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Theses Doctoral

Particle-in-Cell Simulations and their Applications to Magnetospheres of Neutron Stars

Chen, Yuran

Neutron stars are surrounded by dense magnetospheres with nontrivial magnetic field structure. They are sources of multi-band emission from radio waves to very high energy gamma-rays. Pulsar wind nebulae observations also show that a large number of e^± pairs flow from the neutron star, which are produced in the magnetosphere. The structure of the magnetosphere, the mechanism of pair production and particle acceleration in the magnetosphere, and how magnetic energy is converted to kinetic energy is a complex problem that only recently has started to be addressed fully from first principles. In this dissertation I describe how I developed a numerical code tailored to study this problem. A detailed description of the code and method is given, then it is used to study the pair discharge mechanism in the magnetosphere of rotating neutron stars whose rotating axis is aligned with the magnetic axis. It was found that to form the an active magnetosphere it is necessary to have pair creation all the way towards the light cylinder. In the dissertation I classify the pulsars into two classes, and describe their differences. The magnetospheres of magnetars are believed to be different from ordinary pulsars, in that they are sustained not by the rotation of the star, but by a twist launched from the stellar surface due to some sudden breakdown of the crust. I apply the same numerical tool to study the particle acceleration and pair creation mechanism in the twisted magnetosphere of the magnetar, showing where the gap is, and how the magnetosphere evolves over time. The magnetic twist was found to live much longer than the Alfvén time of the system, and slowly dissipates through developing a cavity in the inner magnetosphere. This not only explains the long term evolution of the magnetar lightcurve after an outburst, but also explains the observed evolution hotspots on the stellar surface.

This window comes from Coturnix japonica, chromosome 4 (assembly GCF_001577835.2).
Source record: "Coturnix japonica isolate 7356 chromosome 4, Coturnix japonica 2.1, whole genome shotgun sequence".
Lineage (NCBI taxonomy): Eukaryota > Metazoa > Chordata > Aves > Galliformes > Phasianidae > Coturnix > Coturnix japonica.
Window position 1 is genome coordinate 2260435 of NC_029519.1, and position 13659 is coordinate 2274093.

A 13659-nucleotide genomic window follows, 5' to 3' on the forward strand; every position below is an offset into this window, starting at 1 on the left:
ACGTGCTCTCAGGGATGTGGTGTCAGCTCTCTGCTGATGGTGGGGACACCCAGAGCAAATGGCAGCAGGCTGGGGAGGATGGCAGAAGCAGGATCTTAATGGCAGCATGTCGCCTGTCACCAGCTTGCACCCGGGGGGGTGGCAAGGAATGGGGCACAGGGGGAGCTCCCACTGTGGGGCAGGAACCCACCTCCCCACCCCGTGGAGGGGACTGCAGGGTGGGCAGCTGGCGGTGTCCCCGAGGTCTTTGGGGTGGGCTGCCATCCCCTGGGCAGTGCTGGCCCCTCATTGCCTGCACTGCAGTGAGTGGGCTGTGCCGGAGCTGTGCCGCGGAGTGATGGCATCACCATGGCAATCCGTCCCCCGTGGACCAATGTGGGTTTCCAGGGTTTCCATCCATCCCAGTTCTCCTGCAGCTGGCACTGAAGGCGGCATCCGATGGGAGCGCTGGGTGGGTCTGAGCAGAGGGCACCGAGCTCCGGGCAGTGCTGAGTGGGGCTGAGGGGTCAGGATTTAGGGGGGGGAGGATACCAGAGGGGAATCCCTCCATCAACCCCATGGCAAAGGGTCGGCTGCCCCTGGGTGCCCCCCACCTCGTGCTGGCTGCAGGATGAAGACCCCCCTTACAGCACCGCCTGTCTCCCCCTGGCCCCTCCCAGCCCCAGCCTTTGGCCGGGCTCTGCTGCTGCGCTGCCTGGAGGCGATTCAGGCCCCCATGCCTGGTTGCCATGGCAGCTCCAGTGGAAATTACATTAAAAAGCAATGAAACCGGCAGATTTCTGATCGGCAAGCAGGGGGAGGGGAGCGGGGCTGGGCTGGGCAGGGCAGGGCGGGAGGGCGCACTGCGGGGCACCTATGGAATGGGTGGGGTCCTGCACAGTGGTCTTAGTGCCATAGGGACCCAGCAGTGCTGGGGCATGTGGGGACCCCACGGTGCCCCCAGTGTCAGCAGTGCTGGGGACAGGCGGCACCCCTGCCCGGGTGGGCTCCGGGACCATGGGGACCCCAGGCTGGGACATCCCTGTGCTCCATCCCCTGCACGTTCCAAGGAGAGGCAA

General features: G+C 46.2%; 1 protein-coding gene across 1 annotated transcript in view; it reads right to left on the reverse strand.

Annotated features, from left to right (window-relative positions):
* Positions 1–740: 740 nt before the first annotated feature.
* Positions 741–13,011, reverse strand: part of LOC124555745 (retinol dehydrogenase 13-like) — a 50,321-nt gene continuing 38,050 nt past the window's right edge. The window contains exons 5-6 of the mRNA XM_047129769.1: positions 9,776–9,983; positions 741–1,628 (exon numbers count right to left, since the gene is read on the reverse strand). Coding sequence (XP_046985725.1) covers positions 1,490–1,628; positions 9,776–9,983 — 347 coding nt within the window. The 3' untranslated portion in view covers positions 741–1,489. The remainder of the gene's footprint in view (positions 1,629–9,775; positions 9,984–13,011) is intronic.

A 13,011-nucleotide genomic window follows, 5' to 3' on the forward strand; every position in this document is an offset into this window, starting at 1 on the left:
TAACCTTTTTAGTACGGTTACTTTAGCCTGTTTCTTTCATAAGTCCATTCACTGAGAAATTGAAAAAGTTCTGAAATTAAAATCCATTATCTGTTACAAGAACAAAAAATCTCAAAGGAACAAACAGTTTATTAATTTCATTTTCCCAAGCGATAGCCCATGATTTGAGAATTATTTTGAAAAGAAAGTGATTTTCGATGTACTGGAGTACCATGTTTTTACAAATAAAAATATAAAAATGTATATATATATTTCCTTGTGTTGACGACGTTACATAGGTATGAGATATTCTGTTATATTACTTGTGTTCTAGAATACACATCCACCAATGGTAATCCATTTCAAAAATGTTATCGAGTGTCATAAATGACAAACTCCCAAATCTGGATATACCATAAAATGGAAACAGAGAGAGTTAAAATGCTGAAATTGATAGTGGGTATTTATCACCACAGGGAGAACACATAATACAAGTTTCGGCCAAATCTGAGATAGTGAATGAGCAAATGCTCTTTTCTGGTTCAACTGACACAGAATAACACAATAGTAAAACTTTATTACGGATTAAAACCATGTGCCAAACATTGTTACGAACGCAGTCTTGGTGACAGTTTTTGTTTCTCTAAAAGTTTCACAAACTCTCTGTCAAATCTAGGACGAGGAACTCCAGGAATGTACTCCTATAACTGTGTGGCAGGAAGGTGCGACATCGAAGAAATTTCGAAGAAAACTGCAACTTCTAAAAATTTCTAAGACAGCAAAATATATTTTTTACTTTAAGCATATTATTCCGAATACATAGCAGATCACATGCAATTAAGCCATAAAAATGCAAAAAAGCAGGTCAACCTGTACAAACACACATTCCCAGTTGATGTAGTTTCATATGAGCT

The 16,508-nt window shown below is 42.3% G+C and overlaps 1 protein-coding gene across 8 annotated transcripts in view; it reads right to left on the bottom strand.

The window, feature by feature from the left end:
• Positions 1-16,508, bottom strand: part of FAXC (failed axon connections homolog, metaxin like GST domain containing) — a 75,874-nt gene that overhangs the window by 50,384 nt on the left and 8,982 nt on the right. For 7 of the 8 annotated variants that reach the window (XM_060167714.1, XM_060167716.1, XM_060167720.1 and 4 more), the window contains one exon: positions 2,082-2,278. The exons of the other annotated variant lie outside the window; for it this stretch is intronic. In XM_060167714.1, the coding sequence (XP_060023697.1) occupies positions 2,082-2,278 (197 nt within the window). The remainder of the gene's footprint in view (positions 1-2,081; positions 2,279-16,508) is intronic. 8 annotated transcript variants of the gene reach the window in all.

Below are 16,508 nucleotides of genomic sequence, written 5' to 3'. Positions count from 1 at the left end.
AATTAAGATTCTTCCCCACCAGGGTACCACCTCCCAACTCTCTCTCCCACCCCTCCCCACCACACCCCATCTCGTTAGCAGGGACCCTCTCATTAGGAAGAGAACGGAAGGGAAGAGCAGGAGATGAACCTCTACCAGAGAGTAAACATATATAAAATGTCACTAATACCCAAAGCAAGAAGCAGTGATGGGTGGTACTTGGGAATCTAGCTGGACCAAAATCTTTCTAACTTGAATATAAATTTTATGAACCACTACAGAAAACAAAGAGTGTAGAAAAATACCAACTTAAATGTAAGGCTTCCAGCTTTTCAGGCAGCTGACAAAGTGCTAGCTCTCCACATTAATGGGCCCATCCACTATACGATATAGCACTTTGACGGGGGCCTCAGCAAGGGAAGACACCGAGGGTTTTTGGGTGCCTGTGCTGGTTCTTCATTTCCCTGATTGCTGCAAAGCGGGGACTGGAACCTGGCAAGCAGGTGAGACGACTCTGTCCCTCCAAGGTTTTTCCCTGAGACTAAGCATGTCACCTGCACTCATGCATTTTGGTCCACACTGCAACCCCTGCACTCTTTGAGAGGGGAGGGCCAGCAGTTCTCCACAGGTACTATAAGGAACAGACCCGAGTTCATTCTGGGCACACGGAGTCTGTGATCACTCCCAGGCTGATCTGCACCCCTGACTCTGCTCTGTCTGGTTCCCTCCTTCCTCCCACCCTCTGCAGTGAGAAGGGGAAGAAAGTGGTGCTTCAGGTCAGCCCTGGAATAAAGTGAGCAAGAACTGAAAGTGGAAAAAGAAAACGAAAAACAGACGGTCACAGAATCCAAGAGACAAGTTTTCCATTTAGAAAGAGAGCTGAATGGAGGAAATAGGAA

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More About This Work

Academic Units
Physics
Thesis Advisors
Beloborodov, Andrei M.
Degree
Ph.D., Columbia University
Published Here
August 20, 2017
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